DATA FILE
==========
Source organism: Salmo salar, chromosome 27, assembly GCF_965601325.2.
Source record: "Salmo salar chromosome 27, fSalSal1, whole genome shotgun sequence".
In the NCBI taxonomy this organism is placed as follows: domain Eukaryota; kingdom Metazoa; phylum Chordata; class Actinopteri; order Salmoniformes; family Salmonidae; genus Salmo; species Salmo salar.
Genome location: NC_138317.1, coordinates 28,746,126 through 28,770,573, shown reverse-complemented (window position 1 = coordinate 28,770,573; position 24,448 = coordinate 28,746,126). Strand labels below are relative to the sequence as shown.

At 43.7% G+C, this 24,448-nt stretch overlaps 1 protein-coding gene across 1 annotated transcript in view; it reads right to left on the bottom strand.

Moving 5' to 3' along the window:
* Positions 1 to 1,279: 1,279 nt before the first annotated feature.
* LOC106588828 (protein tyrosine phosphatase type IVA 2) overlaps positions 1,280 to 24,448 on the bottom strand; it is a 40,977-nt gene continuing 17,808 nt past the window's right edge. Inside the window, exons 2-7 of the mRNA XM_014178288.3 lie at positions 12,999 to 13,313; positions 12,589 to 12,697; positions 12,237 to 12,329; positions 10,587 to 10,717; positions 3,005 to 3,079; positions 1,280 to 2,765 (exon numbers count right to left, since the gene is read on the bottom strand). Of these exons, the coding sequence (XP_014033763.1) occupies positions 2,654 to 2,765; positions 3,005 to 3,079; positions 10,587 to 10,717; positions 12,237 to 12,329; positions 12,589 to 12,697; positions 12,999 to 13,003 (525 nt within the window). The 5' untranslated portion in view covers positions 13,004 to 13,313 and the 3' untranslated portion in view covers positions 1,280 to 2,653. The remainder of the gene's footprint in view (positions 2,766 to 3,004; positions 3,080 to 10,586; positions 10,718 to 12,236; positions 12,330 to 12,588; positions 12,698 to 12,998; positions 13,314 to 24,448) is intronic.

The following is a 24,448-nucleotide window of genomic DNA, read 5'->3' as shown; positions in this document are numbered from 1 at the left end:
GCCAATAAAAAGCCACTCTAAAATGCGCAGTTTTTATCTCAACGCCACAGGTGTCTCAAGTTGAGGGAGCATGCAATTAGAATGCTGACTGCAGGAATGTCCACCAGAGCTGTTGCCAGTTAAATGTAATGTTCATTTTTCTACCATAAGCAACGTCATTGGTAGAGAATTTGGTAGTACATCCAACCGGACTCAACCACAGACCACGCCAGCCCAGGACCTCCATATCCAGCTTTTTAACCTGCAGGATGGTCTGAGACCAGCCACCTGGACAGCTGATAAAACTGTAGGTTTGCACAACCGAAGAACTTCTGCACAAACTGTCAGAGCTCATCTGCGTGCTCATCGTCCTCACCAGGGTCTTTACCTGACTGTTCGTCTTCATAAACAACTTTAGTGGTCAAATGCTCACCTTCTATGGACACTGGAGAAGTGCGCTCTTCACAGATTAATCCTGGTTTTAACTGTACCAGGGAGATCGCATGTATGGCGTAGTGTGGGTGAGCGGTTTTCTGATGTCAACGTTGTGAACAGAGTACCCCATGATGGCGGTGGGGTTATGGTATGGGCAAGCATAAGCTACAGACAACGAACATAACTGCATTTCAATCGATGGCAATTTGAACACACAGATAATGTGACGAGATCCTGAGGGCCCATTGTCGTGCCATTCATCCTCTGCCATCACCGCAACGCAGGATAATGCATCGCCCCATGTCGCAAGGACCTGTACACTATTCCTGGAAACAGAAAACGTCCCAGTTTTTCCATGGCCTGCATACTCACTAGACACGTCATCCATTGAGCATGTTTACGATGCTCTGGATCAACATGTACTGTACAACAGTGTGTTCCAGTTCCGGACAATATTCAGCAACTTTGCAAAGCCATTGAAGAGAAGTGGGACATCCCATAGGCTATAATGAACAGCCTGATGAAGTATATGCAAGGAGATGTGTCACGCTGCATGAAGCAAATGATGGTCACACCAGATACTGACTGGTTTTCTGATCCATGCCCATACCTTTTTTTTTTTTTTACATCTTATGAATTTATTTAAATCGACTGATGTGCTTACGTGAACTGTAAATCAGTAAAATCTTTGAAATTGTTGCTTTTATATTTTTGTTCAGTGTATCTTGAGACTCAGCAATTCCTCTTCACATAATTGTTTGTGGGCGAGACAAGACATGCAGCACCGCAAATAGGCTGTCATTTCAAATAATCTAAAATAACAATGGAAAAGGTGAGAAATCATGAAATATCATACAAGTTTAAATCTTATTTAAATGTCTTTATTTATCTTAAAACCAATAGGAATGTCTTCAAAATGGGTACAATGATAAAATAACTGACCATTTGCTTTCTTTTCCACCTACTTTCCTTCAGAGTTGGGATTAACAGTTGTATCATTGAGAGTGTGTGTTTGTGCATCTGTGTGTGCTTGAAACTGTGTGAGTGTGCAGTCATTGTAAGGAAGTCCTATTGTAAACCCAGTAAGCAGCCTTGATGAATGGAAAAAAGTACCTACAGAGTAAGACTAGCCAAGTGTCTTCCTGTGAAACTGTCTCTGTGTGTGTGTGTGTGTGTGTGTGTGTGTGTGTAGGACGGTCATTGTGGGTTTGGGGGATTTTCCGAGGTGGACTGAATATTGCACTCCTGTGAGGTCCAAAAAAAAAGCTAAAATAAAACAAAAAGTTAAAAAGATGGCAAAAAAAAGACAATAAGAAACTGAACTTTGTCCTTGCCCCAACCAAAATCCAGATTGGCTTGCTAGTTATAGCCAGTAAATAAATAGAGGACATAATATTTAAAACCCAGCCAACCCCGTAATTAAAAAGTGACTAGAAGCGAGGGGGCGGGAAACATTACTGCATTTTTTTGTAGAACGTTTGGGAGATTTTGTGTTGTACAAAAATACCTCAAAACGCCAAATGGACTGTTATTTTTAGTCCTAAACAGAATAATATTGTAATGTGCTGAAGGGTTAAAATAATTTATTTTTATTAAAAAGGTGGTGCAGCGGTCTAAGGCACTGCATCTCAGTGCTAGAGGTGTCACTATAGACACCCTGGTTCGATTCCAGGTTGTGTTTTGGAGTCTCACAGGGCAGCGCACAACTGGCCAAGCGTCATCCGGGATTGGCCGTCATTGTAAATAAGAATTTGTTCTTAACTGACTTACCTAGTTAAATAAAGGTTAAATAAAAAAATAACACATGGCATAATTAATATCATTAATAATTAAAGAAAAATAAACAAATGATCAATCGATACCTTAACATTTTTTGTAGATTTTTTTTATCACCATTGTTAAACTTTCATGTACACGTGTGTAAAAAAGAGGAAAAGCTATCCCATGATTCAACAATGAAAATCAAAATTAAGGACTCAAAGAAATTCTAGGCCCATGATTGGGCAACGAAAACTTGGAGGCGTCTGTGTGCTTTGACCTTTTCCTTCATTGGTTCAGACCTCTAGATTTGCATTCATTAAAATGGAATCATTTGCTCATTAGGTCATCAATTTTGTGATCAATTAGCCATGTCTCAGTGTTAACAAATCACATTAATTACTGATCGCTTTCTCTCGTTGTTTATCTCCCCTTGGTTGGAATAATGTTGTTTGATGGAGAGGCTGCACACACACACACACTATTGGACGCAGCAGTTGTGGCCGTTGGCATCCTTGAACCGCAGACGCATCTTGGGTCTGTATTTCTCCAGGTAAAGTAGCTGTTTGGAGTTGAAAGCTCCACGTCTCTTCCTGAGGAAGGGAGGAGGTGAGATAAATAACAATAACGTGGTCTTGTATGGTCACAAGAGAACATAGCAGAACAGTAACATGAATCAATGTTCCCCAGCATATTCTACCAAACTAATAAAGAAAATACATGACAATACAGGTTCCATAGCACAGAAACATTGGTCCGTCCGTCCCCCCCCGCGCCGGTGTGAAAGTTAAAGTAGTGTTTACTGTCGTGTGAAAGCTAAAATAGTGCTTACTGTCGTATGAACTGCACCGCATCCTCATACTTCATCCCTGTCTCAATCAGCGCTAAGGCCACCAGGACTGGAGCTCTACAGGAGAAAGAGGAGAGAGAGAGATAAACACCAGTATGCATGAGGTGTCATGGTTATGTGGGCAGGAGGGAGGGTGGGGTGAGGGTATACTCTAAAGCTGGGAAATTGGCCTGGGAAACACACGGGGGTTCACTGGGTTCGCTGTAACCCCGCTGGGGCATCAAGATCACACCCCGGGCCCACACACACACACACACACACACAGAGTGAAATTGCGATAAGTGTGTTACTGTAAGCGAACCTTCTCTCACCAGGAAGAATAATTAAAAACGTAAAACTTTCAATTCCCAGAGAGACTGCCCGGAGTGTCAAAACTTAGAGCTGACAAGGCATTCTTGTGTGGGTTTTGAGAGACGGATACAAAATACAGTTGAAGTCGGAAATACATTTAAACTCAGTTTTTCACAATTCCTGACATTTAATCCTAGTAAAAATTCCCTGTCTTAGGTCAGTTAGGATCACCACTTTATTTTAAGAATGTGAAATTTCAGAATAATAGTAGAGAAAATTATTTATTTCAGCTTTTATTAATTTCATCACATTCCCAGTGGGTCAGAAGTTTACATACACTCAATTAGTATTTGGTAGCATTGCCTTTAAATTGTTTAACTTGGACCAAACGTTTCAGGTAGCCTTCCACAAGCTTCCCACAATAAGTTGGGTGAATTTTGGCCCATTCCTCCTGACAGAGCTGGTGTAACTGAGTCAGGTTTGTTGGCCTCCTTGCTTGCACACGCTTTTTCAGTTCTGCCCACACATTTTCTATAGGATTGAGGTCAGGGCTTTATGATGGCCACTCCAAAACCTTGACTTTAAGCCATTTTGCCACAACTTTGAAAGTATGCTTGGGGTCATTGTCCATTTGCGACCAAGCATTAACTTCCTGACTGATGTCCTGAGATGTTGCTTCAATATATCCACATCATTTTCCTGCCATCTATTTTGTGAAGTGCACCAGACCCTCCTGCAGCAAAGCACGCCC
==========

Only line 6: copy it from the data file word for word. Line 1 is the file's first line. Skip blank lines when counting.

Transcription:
Moving 5' to 3' along the window: